Buffett wins OK for ResCap probe
- Last Updated: 1:01 AM, June 19, 2012
- Posted: 12:46 AM, June 19, 2012
Score one for Warren Buffett in his battle over government-owned Ally Bank.
Speaking in front of a packed courtroom, Judge Martin Glenn yesterday backed Buffett’s request to name an independent examiner to probe deals between the bankrupt mortgage firm Residential Capital and its parent company, Ally.
“Point me to a case where this early in a bankruptcy the judge has struck down a request for an independent examiner,” Glenn told lawyers for ResCap creditors.
Along with ResCap’s Chapter 11 filing in May, the company agreed to sell its mortgage-servicing business to Fortress Investment Group for $2.3 billion, and a portfolio of mortgage loans to parent Ally for $1.4 billion.
Berkshire — a major ResCap creditor — contends that the transactions with Ally are “potentially improper” and that an examiner should investigate whether they were conducted at arm’s length.
ResCap has argued that appointing another investigator is unnecessary, as a committee of ResCap’s unsecured creditors has already hired an examiner to probe the very same deals.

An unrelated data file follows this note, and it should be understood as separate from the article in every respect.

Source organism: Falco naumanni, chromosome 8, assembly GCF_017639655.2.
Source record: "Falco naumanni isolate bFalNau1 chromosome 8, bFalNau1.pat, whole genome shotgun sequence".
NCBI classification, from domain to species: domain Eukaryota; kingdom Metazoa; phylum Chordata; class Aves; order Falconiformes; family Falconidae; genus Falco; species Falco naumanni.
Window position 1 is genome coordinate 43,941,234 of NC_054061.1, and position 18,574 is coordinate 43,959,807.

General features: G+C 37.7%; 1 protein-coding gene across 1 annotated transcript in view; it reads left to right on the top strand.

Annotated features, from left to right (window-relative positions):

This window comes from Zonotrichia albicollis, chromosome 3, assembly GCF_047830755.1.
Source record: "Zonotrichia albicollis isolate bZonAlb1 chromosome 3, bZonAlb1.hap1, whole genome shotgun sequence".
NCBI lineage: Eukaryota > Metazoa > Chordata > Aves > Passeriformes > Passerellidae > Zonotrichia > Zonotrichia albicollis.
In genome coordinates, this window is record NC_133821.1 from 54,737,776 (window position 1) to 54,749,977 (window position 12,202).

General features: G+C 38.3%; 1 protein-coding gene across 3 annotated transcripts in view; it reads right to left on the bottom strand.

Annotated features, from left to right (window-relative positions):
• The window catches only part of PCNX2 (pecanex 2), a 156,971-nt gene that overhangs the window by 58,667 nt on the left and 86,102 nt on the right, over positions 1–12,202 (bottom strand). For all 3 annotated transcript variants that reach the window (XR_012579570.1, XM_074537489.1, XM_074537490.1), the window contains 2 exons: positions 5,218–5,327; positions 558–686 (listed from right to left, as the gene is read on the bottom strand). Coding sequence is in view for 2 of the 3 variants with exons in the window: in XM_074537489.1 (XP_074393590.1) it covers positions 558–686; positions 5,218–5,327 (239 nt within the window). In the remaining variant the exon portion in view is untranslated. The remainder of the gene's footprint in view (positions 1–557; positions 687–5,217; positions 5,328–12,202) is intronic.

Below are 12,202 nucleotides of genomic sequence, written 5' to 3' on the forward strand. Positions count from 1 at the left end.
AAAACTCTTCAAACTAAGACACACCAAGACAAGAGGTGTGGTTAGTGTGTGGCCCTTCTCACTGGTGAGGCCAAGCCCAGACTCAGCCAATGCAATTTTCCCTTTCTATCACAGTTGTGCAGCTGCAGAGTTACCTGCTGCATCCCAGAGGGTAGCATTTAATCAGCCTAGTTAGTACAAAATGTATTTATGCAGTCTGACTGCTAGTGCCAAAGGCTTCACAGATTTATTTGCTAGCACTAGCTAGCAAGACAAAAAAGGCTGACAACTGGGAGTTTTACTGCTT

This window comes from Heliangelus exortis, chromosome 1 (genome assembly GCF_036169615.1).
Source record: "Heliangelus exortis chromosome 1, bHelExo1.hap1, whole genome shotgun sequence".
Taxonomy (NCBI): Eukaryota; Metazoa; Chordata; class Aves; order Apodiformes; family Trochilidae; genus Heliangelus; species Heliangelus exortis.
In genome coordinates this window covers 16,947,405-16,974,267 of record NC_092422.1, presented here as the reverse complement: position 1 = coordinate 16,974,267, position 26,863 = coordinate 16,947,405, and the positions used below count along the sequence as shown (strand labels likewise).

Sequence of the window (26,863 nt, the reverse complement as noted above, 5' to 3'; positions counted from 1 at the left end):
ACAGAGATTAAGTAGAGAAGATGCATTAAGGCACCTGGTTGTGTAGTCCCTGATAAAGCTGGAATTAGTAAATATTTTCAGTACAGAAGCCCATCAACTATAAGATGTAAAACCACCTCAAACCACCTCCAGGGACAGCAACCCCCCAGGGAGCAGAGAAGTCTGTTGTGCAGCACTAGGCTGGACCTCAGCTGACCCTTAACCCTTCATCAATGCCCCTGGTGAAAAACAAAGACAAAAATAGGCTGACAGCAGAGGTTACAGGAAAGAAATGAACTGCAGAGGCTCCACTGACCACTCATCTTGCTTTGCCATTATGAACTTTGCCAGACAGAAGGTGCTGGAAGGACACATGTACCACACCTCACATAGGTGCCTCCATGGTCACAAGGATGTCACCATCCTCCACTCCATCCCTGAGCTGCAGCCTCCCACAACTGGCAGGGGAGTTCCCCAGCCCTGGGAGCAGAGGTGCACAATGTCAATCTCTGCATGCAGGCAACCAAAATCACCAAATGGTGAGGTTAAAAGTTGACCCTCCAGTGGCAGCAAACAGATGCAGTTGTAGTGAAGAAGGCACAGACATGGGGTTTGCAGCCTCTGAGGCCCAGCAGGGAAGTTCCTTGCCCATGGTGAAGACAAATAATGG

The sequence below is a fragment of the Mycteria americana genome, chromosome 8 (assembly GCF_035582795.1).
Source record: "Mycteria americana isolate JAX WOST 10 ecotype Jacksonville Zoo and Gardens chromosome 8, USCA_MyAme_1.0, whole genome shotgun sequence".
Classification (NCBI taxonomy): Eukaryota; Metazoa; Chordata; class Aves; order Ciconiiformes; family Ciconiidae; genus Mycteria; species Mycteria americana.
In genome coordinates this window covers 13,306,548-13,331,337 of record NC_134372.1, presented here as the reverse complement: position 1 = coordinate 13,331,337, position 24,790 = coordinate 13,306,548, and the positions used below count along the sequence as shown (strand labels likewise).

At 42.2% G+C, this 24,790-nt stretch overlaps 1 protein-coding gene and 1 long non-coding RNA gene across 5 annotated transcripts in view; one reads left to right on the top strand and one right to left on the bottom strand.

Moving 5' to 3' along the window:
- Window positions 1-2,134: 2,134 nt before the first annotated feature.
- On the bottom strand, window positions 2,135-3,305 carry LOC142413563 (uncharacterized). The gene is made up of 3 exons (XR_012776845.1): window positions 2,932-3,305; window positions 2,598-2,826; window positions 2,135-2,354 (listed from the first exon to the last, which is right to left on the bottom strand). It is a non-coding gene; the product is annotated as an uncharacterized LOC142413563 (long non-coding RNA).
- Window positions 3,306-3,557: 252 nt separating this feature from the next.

Yesterday, Christopher Shore, an attorney for ResCap’s creditors, reiterated that there was no need to hire a second investigator. He also said giving in to Berkshire would give it “overly broad, unfettered access” to documents and potentially interfere with ResCap’s proposed $8.7 billion settlement with buyers of soured mortgage-backed securities.
“Our concern is that an independent examiner not interfere with the settlement,” Shore said.
Ally, which wants to jettison ResCap through bankruptcy, might not be able to if it has to rework its settlement.
Meanwhile, Buffett is also trying become the favored bidder for ResCap’s mortgage-serving portfolio, over ResCap’s choice of Fortress.
Berkshire has asked the judge to make it the “stalking horse” bidder.
The judge gave a deadline of last night for Fortress and Berkshire to make their best offers.